The 12 Chinese zodiac signs calibrate with Jupiter’s orbit around the sun, which takes 12 Earth years. As a general rule of thumb, one is likely to have a very fateful year in years corresponding to one’s birth sign – which means those born in a Year of the Dog should take measures to mitigate potential bad luck in the year ahead.
The notion that Dog years tend to be fateful for Dogs looks to have merit where American President Donald Trump is concerned. Born in 1946, Trump – arguably the world’s most famous living Dog – appeared on Forbes magazine’s list of the 400 richest Americans in 1982 (a Dog year) as his fortune reached $100 million; 12 years later, however, he was on the verge of bankruptcy and needed to sell a Manhattan real estate project to a group of Hong Kong financiers to raise funds; then in 2006, when he was 60, Trump became a father again as Melania gave birth to their son Barron.
These patterns led us to wonder if this Year of the Dog could be a challenging year – like 1994 – for the American leader, who turns 72 in June. So we decided to seek the view of a prominent Hong Kong feng shui master directly, and ask what the year holds for the world’s alpha Dog. “Trump will suffer from very bad luck in the Year of Dog,” Yeung Tin-ming told WiC. Yeung, who bases his fortune-telling techniques on I-Ching, (also known as The Book of Changes), added: “He might find it difficult to implement his policies and his popularity rating is set to plunge to a record low.”
Indeed, Yeung’s use of an I-Ching oracle (usually a turtle shell) led him to predict that Trump’s allies and aides should stay away from him to avoid his bad fortune spilling over to them. “Even people who stand on his side could be hit by lawsuits or scandals,” Yeung prognosticated, adding that Trump’s stars will be dimmest around April or October. This is when the American president will be most vulnerable to a political crisis, he reckoned (Yeung specifies a possible vote to impeach him in Congress).
Besides being reduced to a lame-duck president, Yeung believes Trump might find 2018 a challenging year when it comes to his personal health. “We all remember Angela Merkel hurt herself skiing when she was about to turn 60 [also a multiple of 12]. In one of his scenarios, Trump might hurt his arm or leg, or at least be suffering from more serious stomach complaints in the coming year,” Yeung said.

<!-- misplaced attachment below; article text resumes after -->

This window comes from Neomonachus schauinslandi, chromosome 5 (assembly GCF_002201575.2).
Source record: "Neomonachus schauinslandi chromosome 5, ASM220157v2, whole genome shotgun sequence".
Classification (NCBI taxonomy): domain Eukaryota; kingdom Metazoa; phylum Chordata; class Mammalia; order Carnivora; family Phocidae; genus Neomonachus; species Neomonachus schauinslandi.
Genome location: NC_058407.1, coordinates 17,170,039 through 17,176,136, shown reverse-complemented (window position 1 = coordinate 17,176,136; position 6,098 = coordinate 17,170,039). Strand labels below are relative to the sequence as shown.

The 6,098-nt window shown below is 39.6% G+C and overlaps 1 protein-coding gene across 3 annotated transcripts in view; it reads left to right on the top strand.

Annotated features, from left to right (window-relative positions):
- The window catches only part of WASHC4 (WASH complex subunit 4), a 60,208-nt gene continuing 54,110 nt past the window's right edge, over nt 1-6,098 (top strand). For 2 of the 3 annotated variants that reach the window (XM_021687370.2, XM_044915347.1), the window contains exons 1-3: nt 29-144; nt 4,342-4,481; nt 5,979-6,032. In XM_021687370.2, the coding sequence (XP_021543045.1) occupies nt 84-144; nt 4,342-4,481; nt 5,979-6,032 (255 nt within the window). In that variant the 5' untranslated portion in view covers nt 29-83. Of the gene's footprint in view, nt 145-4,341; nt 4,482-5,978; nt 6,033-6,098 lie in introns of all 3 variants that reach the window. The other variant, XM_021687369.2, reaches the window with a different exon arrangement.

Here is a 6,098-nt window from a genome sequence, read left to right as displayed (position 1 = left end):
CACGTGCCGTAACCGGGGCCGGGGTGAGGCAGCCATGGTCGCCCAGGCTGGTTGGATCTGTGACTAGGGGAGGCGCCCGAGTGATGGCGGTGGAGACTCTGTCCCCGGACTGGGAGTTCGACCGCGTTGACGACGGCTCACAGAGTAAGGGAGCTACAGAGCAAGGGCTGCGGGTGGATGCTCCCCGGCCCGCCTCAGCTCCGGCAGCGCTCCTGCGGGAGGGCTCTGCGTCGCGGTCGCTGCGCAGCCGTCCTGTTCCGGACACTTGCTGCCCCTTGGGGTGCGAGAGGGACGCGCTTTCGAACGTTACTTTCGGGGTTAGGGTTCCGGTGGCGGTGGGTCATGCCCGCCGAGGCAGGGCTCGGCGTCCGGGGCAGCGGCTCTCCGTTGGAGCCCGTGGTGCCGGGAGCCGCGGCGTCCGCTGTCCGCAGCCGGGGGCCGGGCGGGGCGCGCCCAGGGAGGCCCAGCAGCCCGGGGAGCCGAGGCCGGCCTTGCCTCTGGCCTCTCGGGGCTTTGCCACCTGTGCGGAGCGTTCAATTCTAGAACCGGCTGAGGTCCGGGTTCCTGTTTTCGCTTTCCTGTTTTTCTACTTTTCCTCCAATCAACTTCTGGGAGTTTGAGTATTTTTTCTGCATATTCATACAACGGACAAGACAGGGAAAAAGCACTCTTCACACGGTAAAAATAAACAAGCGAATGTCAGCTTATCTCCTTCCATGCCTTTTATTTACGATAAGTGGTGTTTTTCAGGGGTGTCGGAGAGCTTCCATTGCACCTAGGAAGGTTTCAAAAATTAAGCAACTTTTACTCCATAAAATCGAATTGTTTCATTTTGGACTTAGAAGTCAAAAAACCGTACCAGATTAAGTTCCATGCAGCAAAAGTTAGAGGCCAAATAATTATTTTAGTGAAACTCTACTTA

In Chinese the term ming-yun consists of two characters which respectively means “destiny” and “fortune”. While the former is usually not changeable, one is able to improve his or her fortune.
So are there ways for Trump to mitigate his bad luck in this sixth cycle of his birth year?
“The best way is keep low-key and hide one’s brightness,” Yeung reckons, borrowing from a longstanding foreign policy axiom introduced by the late Chinese leader Deng Xiaoping. “In practical terms that means Trump should avoid taking to his Twitter account all the time.”
The poor prospects for Trump this year, however, won’t impact the investing public. Indeed, Yeung says a dog year for Trump is not likely to create further mayhem on the stock market (like investors experienced this month) – though we should expect greater than usual stock volatility around the months of June and November.
© ChinTell Ltd. All rights reserved.
Sponsored by HSBC.
The Week in China website and the weekly magazine publications are owned and maintained by ChinTell Limited, Hong Kong. Neither HSBC nor any member of the HSBC group of companies ("HSBC") endorses the contents and/or is involved in selecting, creating or editing the contents of the Week in China website or the Week in China magazine. The views expressed in these publications are solely the views of ChinTell Limited and do not necessarily reflect the views or investment ideas of HSBC. No responsibility will therefore be assumed by HSBC for the contents of these publications or for the errors or omissions therein.